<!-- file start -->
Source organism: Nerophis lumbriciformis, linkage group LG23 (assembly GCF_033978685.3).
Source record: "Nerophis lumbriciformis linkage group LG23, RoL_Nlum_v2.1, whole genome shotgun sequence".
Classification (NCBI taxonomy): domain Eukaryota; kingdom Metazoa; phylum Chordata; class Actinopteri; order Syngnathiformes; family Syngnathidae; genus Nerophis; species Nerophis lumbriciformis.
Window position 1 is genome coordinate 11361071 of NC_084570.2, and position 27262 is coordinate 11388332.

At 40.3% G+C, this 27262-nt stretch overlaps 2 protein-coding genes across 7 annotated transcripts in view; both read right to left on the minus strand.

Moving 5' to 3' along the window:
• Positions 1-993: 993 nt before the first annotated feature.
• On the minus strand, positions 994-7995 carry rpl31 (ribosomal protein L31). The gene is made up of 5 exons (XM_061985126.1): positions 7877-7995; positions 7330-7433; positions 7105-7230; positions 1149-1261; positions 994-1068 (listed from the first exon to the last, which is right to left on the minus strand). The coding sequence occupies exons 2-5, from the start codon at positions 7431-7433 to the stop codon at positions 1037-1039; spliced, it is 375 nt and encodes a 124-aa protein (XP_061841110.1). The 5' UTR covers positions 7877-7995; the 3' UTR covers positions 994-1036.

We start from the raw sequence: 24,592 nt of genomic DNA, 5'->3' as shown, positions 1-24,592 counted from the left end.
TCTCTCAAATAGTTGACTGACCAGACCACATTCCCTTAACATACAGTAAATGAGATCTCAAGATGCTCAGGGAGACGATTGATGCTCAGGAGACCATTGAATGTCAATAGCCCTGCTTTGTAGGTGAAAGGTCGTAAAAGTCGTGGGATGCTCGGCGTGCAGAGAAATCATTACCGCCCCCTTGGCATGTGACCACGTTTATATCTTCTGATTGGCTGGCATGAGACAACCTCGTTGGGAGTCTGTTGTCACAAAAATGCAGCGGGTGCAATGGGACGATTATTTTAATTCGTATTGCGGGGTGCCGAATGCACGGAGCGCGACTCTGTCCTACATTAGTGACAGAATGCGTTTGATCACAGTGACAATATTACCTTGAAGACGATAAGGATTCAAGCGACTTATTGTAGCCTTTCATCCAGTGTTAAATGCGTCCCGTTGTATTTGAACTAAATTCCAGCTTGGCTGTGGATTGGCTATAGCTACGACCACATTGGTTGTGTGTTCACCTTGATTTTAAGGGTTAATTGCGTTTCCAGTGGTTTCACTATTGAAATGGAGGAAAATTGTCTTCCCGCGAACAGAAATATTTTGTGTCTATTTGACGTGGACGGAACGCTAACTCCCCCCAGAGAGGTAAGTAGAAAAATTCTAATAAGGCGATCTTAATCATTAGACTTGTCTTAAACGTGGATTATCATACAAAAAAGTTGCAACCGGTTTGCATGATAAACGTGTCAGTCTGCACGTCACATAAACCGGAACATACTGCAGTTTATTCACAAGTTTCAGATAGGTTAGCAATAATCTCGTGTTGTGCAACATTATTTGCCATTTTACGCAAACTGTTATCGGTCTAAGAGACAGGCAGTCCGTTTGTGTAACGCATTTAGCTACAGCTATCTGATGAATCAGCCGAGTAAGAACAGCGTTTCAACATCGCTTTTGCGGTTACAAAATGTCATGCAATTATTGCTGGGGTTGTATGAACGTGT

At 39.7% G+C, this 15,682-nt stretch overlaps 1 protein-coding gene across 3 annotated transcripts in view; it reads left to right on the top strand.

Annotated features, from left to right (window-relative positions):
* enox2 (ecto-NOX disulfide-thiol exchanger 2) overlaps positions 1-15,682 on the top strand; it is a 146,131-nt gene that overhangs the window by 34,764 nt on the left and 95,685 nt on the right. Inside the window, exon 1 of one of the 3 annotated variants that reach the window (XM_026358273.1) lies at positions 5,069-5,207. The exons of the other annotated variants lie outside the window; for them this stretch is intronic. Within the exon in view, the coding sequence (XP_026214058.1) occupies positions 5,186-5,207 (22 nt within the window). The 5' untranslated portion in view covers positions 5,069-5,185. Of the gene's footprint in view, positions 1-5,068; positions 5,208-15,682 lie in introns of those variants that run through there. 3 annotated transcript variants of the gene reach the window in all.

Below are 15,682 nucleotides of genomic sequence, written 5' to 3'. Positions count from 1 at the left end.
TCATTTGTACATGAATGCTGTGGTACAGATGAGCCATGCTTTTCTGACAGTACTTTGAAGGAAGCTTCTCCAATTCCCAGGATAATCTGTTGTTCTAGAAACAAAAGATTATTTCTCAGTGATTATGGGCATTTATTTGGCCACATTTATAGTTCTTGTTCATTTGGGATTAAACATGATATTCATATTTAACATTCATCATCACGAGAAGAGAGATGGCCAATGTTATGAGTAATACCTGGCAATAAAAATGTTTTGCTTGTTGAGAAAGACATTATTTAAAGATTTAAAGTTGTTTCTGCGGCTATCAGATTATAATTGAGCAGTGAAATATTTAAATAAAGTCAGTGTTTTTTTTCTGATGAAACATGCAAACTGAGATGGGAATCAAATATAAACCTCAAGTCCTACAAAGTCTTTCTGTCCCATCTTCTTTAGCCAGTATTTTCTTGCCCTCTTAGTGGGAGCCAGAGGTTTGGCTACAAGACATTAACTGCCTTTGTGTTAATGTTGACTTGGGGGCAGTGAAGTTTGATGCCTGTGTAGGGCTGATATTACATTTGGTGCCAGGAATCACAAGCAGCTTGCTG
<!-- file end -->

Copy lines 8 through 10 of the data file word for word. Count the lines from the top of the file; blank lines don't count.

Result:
• On the minus strand, positions 994-7995 carry rpl31 (ribosomal protein L31). The gene is made up of 5 exons (XM_061985126.1): positions 7877-7995; positions 7330-7433; positions 7105-7230; positions 1149-1261; positions 994-1068 (listed from the first exon to the last, which is right to left on the minus strand). The coding sequence occupies exons 2-5, from the start codon at positions 7431-7433 to the stop codon at positions 1037-1039; spliced, it is 375 nt and encodes a 124-aa protein (XP_061841110.1). The 5' UTR covers positions 7877-7995; the 3' UTR covers positions 994-1036.

We start from the raw sequence: 24,592 nt of genomic DNA, 5'->3' as shown, positions 1-24,592 counted from the left end.
TCTCTCAAATAGTTGACTGACCAGACCACATTCCCTTAACATACAGTAAATGAGATCTCAAGATGCTCAGGGAGACGATTGATGCTCAGGAGACCATTGAATGTCAATAGCCCTGCTTTGTAGGTGAAAGGTCGTAAAAGTCGTGGGATGCTCGGCGTGCAGAGAAATCATTACCGCCCCCTTGGCATGTGACCACGTTTATATCTTCTGATTGGCTGGCATGAGACAACCTCGTTGGGAGTCTGTTGTCACAAAAATGCAGCGGGTGCAATGGGACGATTATTTTAATTCGTATTGCGGGGTGCCGAATGCACGGAGCGCGACTCTGTCCTACATTAGTGACAGAATGCGTTTGATCACAGTGACAATATTACCTTGAAGACGATAAGGATTCAAGCGACTTATTGTAGCCTTTCATCCAGTGTTAAATGCGTCCCGTTGTATTTGAACTAAATTCCAGCTTGGCTGTGGATTGGCTATAGCTACGACCACATTGGTTGTGTGTTCACCTTGATTTTAAGGGTTAATTGCGTTTCCAGTGGTTTCACTATTGAAATGGAGGAAAATTGTCTTCCCGCGAACAGAAATATTTTGTGTCTATTTGACGTGGACGGAACGCTAACTCCCCCCAGAGAGGTAAGTAGAAAAATTCTAATAAGGCGATCTTAATCATTAGACTTGTCTTAAACGTGGATTATCATACAAAAAAGTTGCAACCGGTTTGCATGATAAACGTGTCAGTCTGCACGTCACATAAACCGGAACATACTGCAGTTTATTCACAAGTTTCAGATAGGTTAGCAATAATCTCGTGTTGTGCAACATTATTTGCCATTTTACGCAAACTGTTATCGGTCTAAGAGACAGGCAGTCCGTTTGTGTAACGCATTTAGCTACAGCTATCTGATGAATCAGCCGAGTAAGAACAGCGTTTCAACATCGCTTTTGCGGTTACAAAATGTCATGCAATTATTGCTGGGGTTGTATGAACGTGT